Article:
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Parenting in an Interracial Queer Relationship: Lessons from Bette and Tina

Angie being held by Tina with Bette

Tina and Bette with their daughter Angie in Season 6 of The L Word (Showtime)

Recently, I’ve been in the mood for binge rewatching some of my favorite TV shows, including The L Word. There is a particular episode with Bette and Tina that stands out to me as a Black, queer, nonbinary femme viewer. 

For context, Bette is Black and white, Tina is white, and they’re trying to have a baby. Bette found a Black donor and connected him with Tina. An argument erupts after Tina met with him because she felt caught off guard that Bette didn’t tell her in advance that he was Black. During their fight, Tina confesses, “I don’t feel qualified to be the mother of a child who’s half-African-American. I don’t know what it means to be Black.” To Tina, having two lesbian moms on top of being Black was a lot of otherness to put on a child.

This response outraged me. I empathize with Tina because as Black queer person, I don’t even feel qualified to parent a Black child in this world where their Blackness is a liability. Still, I was pissed at Tina. She wasn’t thinking of her white privilege and how Bette didn’t really have a choice in how many layers of oppression she would carry around as a Black, lesbian woman. 

I was reminded of Dr. Bettina Love’s point on the difference between allies, accomplices or co-conspirators when thinking about Tina’s commitment to spending the rest of her life with someone who is “racially ambiguous” or white-passing but backtracking when things got real. As an ally, Tina was 100% on board but when things got extra personal and required her to risk something – comfort with whiteness – she was not ready for all that. To move from being a theoretical ally to an accomplice or co-conspirator would have required her to put something on the line. I was furious watching this argument unravel between Tina and Better. I was disappointed in Tina. How many people can choose the race of their biological child? 

I do feel for Tina’s character and understand her fears of raising a biracial child in a world where Black lives don’t matter. However, I can’t help but think about my Black (Indigenous African) parents and other parents of color who can’t opt their children out of racial oppression. 

Bette and Tina’s arguments and discussions also reminded me of a conversation I continue to have with my current partner who is a white American man. When we discuss long-term family plans, I have to ask my partner if he feels ready to parent and be an ongoing advocate of our Black children. I remember when we were watching a clip from a Grey’s Anatomy episode where two Black parents (Miranda and Ben) train their Black son on how to behave around police. Prior to meeting me, my partner had never experienced being pulled over, patted down, and having more police called for backup because of assumed criminality. He never needed multiple dash cams to document every moment of being on the road. These are the types of conversations and reflections my partner and I have to have because the privileges he carries as a white American citizen do not transfer to me and will not necessarily follow our future children. Our kids are more than likely to be coded as Black and to have their Americanness questioned if we give them Indigenous Bari or Pojolo tribal names to honor my family’s naming traditions.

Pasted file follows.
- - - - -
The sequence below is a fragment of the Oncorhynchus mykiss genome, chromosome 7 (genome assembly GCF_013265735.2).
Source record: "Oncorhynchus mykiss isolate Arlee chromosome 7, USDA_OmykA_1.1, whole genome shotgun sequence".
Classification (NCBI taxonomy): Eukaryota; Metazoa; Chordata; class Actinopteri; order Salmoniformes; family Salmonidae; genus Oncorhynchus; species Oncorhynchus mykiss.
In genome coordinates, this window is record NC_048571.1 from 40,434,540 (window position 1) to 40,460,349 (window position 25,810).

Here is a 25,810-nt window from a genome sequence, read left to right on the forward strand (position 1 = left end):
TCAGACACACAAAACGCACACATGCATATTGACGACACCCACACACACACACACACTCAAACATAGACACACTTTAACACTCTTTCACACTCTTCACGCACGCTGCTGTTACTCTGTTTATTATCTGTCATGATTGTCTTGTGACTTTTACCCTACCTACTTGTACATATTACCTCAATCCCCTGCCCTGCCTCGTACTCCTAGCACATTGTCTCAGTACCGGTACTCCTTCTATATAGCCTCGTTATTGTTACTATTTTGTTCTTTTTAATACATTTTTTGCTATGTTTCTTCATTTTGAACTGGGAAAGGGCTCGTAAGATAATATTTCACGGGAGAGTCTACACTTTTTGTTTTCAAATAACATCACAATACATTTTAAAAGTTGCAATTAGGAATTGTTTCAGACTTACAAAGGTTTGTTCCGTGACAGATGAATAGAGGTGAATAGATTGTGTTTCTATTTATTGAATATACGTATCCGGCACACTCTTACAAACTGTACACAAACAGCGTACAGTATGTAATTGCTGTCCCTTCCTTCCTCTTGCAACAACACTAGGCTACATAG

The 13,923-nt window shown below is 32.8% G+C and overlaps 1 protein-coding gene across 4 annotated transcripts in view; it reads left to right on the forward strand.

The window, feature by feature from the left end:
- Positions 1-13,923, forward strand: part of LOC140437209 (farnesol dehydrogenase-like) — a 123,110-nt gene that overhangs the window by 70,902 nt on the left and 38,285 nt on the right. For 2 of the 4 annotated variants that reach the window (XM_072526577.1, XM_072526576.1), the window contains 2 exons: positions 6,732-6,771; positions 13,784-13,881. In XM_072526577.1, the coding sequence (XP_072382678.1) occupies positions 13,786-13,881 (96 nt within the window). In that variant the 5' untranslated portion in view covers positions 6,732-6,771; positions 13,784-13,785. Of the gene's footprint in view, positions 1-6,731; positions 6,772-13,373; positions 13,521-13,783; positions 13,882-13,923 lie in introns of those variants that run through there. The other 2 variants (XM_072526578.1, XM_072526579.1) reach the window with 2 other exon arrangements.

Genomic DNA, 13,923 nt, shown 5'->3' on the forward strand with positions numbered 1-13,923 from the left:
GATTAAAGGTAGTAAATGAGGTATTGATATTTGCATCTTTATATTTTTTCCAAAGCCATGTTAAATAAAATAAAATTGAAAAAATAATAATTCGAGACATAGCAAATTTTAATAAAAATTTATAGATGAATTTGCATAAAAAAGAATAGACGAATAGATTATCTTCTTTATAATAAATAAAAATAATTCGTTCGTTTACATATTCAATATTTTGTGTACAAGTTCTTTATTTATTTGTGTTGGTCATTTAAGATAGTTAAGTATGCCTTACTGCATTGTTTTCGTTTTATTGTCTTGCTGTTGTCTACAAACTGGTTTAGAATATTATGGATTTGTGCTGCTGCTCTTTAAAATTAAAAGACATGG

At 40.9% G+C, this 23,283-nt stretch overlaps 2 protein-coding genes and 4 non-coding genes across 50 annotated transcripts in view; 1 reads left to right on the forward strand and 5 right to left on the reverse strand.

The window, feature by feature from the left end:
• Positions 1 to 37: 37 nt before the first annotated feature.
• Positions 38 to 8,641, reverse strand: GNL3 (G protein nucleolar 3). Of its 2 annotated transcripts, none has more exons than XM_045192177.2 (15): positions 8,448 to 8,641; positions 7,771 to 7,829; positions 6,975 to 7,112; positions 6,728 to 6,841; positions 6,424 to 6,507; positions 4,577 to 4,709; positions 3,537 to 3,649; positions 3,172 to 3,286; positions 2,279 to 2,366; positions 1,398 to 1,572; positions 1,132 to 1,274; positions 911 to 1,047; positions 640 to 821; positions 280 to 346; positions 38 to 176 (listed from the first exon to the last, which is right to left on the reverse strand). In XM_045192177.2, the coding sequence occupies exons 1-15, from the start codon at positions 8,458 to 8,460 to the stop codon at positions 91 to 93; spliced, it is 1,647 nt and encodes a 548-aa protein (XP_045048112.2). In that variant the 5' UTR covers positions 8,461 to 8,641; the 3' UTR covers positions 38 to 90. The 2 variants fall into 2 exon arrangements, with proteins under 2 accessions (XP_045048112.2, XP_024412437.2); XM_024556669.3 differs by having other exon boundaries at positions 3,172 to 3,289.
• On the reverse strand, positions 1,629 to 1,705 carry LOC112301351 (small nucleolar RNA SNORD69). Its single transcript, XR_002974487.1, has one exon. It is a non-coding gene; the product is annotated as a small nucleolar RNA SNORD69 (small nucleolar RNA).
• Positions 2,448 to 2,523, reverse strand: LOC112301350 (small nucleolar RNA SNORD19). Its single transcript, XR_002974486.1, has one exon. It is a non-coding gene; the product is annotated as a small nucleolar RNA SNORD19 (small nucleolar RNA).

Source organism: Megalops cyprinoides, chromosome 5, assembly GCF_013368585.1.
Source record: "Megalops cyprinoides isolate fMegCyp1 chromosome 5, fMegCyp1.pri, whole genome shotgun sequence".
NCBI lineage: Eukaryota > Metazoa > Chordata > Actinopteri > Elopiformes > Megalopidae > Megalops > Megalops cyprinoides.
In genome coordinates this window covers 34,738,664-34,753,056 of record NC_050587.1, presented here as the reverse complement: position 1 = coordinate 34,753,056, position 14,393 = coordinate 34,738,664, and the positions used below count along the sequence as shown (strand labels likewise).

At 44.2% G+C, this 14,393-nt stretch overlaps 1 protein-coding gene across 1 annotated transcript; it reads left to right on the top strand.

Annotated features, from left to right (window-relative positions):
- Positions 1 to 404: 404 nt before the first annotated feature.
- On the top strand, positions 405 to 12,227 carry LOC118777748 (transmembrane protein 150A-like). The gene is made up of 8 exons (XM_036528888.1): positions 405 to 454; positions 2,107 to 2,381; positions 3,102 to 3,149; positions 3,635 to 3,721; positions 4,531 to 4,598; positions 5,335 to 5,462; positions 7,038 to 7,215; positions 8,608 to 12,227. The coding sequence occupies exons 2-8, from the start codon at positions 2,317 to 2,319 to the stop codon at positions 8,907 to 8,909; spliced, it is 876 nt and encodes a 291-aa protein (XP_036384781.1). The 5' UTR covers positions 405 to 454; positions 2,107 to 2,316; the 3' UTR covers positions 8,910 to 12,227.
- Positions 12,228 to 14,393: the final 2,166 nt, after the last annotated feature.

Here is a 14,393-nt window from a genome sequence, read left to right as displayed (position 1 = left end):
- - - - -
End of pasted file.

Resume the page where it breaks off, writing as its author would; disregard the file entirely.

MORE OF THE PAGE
My partner and I talk about social issues on a daily basis because we both want him to fully understand what life may be like for our future children. Honestly, it’s exhausting and they’ve come a long way but sometimes I just want to watch trash TV and not talk about the intersection of power and oppression in everyday life. I do want him to be an equal co-facilitator and educator when it comes to teaching our children about racism, sexism, homophobia, transphobia, classism, police brutality, discrimination, micro-aggressions, and different forms of oppression. 

When we started dating, my partner was probably a lot like Tina – completely oblivious to their white privilege on an interpersonal level and structural level. We have been together for quite some time now and he’s come a long way, from Dr. Bettina Love’s profile of an ally to moving toward an accomplice or co-conspirator status. They know too well that it is not my job to educate them on issues related to being Black, queer, nonbinary, an immigrant, life in poverty or any struggle they never lived. He knows that part of being in this interracial queer relationship is finding ways to educate and involve himself so he can be a more conscientious person and disrupt systems that were designed for people with his privileges. As an accomplice or conspirator in an interracial queer marriage, he understands that my queer pride cannot be separated from my Blackness, my asylee experience, my rejection of gender norms in an Orthodox Muslim country, and other intersecting identities that shape my world. 

If Tina’s character resonates for you, especially the minimization of the power of whiteness, I do encourage you to self-reflect and gauge where you fall on the allyship to an accomplice or co-conspirator continuum. It is a long and laborious journey of learning and relearning new behaviors that disrupt the harmful beliefs we’ve been taught to internalize and perpetuate. I hope you are willing to take risks, recognize you racial privileges, and understand the complexities of being in an interracial relationship.



Keji Kujjo
Keji Kujjo
Keji Kujjo (they/she) is a South Sudanese blogger who's writing focuses on race, gender, and immigration. They approach writing as a therapeutic tool for healing through past trauma. They also use writing as a tool for disrupting stereotypical narratives about native Sudanese and African people.